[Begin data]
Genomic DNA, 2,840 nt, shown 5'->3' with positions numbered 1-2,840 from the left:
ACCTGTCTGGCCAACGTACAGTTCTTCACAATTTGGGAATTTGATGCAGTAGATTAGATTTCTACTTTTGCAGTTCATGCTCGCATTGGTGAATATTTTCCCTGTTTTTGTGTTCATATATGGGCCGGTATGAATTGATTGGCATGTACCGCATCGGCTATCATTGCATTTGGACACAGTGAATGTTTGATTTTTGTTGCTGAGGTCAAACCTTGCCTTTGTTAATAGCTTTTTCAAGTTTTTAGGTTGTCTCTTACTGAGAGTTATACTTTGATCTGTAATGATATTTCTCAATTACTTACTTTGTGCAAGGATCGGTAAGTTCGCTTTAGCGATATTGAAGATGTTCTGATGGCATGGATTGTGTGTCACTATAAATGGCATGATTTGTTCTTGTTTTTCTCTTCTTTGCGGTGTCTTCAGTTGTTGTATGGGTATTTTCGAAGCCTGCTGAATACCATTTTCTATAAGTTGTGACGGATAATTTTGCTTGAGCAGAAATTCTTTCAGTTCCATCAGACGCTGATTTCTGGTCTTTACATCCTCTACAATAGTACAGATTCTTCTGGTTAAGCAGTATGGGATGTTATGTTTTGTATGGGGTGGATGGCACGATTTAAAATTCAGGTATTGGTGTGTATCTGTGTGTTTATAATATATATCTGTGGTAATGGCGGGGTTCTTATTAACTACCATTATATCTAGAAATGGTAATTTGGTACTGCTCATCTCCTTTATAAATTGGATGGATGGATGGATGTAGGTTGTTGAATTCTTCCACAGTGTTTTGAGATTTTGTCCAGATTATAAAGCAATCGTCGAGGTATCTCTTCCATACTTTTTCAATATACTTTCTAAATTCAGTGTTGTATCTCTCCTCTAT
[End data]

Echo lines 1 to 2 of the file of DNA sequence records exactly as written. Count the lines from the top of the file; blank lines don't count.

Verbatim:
Genomic DNA, 2,840 nt, shown 5'->3' with positions numbered 1-2,840 from the left:
ACCTGTCTGGCCAACGTACAGTTCTTCACAATTTGGGAATTTGATGCAGTAGATTAGATTTCTACTTTTGCAGTTCATGCTCGCATTGGTGAATATTTTCCCTGTTTTTGTGTTCATATATGGGCCGGTATGAATTGATTGGCATGTACCGCATCGGCTATCATTGCATTTGGACACAGTGAATGTTTGATTTTTGTTGCTGAGGTCAAACCTTGCCTTTGTTAATAGCTTTTTCAAGTTTTTAGGTTGTCTCTTACTGAGAGTTATACTTTGATCTGTAATGATATTTCTCAATTACTTACTTTGTGCAAGGATCGGTAAGTTCGCTTTAGCGATATTGAAGATGTTCTGATGGCATGGATTGTGTGTCACTATAAATGGCATGATTTGTTCTTGTTTTTCTCTTCTTTGCGGTGTCTTCAGTTGTTGTATGGGTATTTTCGAAGCCTGCTGAATACCATTTTCTATAAGTTGTGACGGATAATTTTGCTTGAGCAGAAATTCTTTCAGTTCCATCAGACGCTGATTTCTGGTCTTTACATCCTCTACAATAGTACAGATTCTTCTGGTTAAGCAGTATGGGATGTTATGTTTTGTATGGGGTGGATGGCACGATTTAAAATTCAGGTATTGGTGTGTATCTGTGTGTTTATAATATATATCTGTGGTAATGGCGGGGTTCTTATTAACTACCATTATATCTAGAAATGGTAATTTGGTACTGCTCATCTCCTTTATAAATTGGATGGATGGATGGATGTAGGTTGTTGAATTCTTCCACAGTGTTTTGAGATTTTGTCCAGATTATAAAGCAATCGTCGAGGTATCTCTTCCATACTTTTTCAATATACTTTCTAAATTCAGTGTTGTATCTCTCCTCTAT